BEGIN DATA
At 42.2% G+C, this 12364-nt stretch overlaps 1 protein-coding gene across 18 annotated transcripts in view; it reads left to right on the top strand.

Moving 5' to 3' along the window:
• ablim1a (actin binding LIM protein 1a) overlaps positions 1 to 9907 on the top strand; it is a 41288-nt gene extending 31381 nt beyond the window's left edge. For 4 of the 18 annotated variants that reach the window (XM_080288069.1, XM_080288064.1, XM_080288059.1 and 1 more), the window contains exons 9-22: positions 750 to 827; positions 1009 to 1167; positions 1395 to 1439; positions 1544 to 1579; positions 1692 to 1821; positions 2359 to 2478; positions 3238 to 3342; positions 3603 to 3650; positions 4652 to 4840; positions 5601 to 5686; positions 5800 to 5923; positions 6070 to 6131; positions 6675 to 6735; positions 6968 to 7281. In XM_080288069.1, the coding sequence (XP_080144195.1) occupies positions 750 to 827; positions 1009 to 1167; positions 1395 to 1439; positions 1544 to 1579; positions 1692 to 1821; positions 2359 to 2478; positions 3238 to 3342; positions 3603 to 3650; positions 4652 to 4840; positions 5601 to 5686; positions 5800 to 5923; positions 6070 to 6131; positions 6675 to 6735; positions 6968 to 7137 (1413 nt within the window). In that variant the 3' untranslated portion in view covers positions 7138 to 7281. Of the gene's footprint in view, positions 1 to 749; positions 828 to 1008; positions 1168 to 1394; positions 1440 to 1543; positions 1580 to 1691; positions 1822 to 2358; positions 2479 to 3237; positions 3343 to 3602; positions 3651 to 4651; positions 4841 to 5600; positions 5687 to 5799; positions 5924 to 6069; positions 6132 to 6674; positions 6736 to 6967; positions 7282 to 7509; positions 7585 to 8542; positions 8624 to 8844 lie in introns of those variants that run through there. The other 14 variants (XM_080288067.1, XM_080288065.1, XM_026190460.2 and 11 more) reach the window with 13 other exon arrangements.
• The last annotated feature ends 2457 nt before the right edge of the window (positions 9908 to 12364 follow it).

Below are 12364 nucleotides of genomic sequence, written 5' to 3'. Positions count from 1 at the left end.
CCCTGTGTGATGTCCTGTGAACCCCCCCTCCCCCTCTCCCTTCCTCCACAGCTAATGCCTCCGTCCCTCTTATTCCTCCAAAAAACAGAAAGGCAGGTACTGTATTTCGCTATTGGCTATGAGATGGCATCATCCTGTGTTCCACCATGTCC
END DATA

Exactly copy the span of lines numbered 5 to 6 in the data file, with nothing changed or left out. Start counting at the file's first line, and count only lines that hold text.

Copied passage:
Below are 12364 nucleotides of genomic sequence, written 5' to 3'. Positions count from 1 at the left end.
CCCTGTGTGATGTCCTGTGAACCCCCCCTCCCCCTCTCCCTTCCTCCACAGCTAATGCCTCCGTCCCTCTTATTCCTCCAAAAAACAGAAAGGCAGGTACTGTATTTCGCTATTGGCTATGAGATGGCATCATCCTGTGTTCCACCATGTCC